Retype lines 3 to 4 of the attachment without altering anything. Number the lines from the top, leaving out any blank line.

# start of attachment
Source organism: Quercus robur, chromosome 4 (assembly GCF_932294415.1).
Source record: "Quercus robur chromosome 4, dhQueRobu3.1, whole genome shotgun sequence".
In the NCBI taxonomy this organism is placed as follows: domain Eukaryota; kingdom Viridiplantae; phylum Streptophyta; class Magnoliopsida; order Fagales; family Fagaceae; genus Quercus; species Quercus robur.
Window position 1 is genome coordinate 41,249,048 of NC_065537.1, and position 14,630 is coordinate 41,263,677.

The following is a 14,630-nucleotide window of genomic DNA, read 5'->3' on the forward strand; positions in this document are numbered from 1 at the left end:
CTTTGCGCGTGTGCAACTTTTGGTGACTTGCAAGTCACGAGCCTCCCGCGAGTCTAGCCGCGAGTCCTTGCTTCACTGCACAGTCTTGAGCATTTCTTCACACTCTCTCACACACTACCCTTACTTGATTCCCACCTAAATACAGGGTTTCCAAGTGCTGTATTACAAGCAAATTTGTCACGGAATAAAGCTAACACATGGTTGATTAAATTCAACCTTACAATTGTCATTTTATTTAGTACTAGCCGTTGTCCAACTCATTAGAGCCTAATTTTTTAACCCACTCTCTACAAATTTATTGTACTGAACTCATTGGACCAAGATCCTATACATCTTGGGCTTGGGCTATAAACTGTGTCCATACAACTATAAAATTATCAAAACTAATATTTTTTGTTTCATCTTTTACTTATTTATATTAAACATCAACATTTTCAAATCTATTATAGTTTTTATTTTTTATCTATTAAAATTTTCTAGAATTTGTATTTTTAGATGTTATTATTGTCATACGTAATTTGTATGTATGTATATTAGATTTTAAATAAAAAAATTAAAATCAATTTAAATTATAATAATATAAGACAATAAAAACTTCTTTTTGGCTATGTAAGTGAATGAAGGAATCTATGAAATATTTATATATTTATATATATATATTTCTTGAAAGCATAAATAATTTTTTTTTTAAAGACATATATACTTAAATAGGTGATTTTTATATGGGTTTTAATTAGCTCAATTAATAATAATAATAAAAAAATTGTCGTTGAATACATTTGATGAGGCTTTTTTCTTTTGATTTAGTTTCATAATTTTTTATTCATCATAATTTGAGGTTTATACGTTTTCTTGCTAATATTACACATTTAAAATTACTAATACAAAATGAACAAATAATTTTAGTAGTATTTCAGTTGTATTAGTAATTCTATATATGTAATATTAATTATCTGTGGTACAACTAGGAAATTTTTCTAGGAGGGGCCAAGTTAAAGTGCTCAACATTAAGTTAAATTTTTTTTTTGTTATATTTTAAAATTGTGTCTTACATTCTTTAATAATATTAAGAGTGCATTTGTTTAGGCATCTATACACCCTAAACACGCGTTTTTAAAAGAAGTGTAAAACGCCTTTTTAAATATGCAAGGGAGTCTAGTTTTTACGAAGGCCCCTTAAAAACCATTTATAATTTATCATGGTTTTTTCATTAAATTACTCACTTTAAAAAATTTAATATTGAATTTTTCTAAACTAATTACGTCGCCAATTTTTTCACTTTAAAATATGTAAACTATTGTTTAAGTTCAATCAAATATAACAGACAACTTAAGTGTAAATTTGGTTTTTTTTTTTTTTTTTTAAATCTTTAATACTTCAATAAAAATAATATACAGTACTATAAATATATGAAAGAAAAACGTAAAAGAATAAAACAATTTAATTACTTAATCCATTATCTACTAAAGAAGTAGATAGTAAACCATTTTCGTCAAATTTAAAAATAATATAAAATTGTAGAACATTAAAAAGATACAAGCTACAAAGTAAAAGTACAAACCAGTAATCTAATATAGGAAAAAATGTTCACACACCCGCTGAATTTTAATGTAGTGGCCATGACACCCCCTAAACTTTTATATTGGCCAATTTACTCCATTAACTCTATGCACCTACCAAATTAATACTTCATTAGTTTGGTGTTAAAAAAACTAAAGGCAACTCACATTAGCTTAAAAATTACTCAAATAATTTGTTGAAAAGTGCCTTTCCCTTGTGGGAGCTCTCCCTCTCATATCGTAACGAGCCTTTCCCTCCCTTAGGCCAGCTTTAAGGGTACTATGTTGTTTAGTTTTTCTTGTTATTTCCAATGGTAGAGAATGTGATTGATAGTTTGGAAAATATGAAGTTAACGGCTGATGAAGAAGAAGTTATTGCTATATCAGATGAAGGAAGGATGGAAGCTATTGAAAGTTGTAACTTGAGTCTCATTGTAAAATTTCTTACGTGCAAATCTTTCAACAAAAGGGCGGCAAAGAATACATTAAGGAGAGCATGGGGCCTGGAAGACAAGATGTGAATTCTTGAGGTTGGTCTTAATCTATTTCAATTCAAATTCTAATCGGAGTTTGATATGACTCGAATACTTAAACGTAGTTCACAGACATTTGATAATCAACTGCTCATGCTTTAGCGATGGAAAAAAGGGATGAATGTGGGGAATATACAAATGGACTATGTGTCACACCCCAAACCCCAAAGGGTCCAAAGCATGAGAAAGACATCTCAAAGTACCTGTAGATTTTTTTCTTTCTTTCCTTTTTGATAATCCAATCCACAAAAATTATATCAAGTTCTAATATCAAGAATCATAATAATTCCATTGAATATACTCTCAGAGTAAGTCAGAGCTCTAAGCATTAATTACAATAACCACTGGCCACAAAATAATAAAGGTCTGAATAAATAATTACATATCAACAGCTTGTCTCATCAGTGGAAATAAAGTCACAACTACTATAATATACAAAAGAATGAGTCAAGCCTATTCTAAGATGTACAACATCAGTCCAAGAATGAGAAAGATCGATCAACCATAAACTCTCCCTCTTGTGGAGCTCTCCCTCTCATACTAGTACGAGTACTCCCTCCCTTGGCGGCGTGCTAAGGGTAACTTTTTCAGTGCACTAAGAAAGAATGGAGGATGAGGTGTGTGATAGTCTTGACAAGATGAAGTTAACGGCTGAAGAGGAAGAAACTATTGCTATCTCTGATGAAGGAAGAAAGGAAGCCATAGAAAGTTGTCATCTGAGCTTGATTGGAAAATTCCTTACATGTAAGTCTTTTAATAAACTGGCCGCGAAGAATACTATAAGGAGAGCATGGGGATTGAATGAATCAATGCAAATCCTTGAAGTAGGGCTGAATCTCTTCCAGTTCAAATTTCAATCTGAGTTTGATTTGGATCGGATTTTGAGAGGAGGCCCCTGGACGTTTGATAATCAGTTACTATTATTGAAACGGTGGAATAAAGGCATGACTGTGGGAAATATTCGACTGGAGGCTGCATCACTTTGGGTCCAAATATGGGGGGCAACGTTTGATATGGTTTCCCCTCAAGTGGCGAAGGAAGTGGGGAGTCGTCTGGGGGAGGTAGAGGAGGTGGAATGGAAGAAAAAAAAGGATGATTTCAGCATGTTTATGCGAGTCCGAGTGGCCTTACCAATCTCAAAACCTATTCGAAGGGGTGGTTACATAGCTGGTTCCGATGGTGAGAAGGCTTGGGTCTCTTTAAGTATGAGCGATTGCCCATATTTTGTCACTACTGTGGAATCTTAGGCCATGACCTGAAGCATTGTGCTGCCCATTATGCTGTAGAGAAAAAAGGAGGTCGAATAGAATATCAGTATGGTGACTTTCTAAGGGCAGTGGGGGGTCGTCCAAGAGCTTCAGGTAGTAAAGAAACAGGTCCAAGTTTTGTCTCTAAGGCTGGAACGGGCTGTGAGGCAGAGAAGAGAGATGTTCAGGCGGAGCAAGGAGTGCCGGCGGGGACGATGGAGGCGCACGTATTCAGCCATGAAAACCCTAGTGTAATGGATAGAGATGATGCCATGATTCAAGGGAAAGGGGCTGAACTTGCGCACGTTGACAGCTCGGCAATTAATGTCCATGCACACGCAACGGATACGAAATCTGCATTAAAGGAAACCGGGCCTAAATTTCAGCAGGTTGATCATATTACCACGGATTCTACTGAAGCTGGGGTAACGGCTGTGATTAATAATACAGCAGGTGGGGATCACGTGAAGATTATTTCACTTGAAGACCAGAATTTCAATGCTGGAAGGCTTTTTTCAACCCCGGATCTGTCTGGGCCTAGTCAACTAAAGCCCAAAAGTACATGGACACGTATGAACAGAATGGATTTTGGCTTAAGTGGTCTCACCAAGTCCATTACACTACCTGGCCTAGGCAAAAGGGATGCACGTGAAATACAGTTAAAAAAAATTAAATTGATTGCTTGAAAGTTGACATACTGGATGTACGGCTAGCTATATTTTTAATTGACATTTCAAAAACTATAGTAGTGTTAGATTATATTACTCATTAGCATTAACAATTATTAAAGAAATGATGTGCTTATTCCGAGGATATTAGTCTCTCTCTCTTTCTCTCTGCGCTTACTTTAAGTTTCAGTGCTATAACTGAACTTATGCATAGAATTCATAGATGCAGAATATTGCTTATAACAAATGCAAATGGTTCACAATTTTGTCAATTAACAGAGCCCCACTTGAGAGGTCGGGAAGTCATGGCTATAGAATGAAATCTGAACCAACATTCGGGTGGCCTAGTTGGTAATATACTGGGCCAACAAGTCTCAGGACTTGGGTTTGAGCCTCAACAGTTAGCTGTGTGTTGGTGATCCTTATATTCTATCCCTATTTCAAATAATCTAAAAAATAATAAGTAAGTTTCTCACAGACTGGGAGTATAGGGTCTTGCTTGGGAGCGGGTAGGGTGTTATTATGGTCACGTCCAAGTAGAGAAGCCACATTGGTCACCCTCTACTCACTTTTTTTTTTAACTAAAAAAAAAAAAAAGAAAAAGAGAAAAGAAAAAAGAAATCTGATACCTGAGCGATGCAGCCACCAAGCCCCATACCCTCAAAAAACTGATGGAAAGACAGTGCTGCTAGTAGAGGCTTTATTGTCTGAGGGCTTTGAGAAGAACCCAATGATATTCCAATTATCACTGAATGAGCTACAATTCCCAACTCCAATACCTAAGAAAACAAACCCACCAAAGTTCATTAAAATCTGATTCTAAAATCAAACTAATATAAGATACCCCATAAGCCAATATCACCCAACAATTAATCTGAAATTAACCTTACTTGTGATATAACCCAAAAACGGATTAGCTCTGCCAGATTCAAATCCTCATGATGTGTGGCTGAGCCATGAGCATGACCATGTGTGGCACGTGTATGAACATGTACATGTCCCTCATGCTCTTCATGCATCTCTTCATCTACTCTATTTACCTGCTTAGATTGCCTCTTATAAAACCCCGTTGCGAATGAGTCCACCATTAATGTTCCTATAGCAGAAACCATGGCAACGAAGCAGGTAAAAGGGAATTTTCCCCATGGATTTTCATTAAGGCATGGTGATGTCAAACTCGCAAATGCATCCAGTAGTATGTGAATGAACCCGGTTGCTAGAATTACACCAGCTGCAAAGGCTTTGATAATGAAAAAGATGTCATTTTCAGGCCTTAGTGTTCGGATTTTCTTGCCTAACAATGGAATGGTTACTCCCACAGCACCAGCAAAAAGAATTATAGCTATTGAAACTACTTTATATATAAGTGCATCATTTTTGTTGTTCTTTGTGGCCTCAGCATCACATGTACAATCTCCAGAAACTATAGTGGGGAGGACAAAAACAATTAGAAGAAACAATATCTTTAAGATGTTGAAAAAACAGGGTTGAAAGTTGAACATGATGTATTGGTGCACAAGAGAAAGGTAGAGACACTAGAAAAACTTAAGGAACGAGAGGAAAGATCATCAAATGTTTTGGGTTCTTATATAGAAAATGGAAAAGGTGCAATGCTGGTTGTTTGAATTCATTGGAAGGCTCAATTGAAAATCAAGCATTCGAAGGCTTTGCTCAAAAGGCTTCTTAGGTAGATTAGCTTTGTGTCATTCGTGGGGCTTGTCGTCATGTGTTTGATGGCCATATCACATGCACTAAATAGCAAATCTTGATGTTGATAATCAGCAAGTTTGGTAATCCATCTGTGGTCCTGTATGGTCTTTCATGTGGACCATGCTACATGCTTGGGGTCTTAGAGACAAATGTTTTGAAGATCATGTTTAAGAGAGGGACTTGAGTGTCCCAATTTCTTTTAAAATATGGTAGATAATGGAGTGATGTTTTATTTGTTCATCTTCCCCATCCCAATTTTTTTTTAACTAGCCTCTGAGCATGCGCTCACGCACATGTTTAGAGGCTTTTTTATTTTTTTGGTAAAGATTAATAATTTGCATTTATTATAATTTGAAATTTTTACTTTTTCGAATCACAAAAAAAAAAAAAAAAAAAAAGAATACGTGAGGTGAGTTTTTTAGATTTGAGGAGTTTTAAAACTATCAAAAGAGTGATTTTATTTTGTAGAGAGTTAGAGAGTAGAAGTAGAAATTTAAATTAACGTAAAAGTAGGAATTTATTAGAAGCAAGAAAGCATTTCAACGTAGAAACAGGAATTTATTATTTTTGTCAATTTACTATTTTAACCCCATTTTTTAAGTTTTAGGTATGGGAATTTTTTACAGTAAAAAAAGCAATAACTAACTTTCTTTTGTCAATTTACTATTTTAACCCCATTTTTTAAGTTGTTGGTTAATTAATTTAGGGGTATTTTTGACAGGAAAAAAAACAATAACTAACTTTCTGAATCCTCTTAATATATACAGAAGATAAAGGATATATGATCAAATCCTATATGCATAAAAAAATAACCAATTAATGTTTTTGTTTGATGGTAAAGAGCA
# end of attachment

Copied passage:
In the NCBI taxonomy this organism is placed as follows: domain Eukaryota; kingdom Viridiplantae; phylum Streptophyta; class Magnoliopsida; order Fagales; family Fagaceae; genus Quercus; species Quercus robur.
Window position 1 is genome coordinate 41,249,048 of NC_065537.1, and position 14,630 is coordinate 41,263,677.